Epidural analgesia in labourBMJ 1996; 312 doi: https://doi.org/10.1136/bmj.312.7027.379b (Published 10 February 1996) Cite this as: BMJ 1996;312:379
- Donal J Buggya
- Senior registrar in anaesthesia St Mary's Orthopaedic Hospital, Cappagh, Dublin 11, Republic of Ireland
EDITOR,—The comments on epidural analgesia for labour in Philip Steer's review overlooked important new evidence relating to postpartum backache and a potential hazard of ambulatory epidural analgesia.1
Steer implies that the use of epidurals in labour results in increased rates of long term backache. However, the reference supporting this is a retrospective review of only 39% of a population of women who delivered their baby at a given hospital over an eight year period.2 Apart from the inherent drawbacks in making causal associations in a retrospective study, recall bias over such a protracted period would tend to render its conclusions unreliable.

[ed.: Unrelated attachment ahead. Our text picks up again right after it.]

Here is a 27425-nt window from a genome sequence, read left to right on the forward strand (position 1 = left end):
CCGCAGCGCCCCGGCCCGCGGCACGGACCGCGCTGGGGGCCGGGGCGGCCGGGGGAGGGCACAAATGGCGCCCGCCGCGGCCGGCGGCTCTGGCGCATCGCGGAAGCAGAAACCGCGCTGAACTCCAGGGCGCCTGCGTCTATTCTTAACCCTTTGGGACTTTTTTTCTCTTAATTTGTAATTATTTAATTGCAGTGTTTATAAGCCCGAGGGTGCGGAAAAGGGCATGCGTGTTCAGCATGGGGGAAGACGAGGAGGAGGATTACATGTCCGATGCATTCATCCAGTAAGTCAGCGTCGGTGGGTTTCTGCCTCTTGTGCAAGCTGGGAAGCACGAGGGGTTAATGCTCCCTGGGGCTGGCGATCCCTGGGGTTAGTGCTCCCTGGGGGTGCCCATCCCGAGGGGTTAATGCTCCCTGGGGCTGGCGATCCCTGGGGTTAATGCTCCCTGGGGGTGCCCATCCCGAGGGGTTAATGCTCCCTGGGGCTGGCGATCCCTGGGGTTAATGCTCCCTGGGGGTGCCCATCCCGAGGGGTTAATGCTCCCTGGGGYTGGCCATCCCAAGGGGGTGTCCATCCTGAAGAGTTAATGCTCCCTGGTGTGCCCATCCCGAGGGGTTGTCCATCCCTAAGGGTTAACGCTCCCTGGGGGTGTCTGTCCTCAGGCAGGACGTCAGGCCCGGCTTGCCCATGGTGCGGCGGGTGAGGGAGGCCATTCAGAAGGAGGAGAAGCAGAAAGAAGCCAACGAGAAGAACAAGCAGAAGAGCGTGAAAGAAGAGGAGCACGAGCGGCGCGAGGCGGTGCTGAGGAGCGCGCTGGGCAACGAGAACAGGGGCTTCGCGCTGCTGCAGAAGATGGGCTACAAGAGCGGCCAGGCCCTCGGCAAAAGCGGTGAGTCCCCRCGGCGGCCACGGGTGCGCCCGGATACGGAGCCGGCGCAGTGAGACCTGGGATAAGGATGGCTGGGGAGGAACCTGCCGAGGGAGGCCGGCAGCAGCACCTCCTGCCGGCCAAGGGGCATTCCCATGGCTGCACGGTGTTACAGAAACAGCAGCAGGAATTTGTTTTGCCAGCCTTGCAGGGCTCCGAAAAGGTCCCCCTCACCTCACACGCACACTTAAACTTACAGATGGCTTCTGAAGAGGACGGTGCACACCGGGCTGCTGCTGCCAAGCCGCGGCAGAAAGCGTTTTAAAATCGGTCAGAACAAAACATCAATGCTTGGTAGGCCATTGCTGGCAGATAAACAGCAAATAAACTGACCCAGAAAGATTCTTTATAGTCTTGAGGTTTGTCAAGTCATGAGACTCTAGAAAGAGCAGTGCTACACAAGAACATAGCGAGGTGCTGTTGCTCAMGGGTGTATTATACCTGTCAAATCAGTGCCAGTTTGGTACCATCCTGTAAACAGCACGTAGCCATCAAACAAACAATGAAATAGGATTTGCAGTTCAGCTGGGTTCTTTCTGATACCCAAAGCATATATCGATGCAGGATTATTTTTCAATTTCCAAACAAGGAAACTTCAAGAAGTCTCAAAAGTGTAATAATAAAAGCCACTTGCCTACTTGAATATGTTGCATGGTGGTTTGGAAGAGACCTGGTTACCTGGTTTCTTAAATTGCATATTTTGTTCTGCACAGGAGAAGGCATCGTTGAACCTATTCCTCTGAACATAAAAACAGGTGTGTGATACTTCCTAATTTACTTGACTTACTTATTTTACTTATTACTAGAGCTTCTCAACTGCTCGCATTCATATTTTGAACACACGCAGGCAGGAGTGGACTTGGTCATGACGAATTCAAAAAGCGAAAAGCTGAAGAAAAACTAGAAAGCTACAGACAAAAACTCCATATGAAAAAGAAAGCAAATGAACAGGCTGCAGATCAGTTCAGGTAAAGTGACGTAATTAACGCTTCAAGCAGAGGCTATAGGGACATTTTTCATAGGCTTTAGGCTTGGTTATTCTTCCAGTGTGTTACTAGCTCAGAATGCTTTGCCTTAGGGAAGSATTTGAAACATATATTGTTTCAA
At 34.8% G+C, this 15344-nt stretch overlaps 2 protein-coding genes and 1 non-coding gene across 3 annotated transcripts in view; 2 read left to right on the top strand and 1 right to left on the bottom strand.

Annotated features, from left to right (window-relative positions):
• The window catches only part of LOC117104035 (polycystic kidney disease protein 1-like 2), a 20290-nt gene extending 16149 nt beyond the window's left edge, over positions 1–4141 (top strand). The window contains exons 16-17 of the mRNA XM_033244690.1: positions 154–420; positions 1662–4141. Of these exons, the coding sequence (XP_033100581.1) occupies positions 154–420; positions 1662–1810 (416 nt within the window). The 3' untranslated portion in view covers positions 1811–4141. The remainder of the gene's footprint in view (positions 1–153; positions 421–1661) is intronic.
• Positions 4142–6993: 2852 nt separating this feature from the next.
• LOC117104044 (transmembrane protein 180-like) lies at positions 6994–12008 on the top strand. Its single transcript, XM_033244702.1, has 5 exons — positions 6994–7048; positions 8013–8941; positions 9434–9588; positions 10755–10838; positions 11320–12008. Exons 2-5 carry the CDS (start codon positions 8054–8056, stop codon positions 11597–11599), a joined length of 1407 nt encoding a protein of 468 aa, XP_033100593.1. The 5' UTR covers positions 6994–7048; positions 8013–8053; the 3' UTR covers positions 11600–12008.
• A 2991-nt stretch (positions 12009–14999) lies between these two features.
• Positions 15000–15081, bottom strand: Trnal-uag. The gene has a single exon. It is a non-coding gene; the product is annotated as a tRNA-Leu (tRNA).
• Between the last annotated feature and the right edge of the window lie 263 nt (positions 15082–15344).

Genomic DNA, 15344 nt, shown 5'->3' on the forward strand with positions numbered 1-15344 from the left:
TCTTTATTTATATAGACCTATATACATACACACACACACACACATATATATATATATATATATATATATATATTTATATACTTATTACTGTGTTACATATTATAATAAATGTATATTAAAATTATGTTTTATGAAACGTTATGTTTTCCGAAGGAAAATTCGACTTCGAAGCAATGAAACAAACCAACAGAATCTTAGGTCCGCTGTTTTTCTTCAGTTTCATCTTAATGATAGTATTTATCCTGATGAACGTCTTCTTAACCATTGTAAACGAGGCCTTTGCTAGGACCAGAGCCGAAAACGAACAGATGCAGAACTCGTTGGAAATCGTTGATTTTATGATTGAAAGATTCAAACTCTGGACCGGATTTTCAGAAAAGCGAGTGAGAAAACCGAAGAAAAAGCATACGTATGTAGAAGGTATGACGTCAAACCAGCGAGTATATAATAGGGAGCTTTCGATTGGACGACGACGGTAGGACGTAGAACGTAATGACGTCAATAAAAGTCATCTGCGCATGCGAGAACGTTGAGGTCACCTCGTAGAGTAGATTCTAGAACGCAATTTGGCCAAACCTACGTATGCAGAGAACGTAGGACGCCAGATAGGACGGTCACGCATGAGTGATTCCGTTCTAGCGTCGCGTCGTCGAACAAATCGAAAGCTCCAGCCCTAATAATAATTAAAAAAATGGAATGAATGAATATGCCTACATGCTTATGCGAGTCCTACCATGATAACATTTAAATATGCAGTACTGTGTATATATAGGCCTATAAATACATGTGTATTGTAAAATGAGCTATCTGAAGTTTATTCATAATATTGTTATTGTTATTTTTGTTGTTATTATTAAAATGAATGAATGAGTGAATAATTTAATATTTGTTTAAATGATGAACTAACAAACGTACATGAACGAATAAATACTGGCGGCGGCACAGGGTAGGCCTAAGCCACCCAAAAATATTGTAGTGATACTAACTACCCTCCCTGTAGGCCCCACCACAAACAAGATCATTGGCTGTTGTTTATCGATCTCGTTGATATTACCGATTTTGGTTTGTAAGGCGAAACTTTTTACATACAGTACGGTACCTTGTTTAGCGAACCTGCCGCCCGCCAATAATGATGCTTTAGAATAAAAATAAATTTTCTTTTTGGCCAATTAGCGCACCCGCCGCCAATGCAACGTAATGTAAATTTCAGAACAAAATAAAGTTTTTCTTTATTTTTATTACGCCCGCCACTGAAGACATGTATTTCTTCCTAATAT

On the contrary, a more recent prospective study of 1042 women interviewed during their admission for delivery and again two months later found no difference in the incidence of new postpartum back pain between those who received epidural analgesia for labour (44%) and those who did not (45%).3 The design of this study is more appropriate to assess cause and effect, and the results impressively refute the suggestion that epidural analgesia is a risk factor for “long term backache.”
Furthermore, although Steer correctly states that the combined spinal-epidural technique of ambulatory labour analgesia may cause a greater degree of maternal hypotension than conventional epidural analgesia, he does not mention its potential impact on posterior column sensation, particularly proprioception.4 This may undermine safe ambulation, although there is no doubt that the ambulatory technique improves maternal satisfaction and that retention of lower limb mobility is an advance, even if actual walking may not be advisable.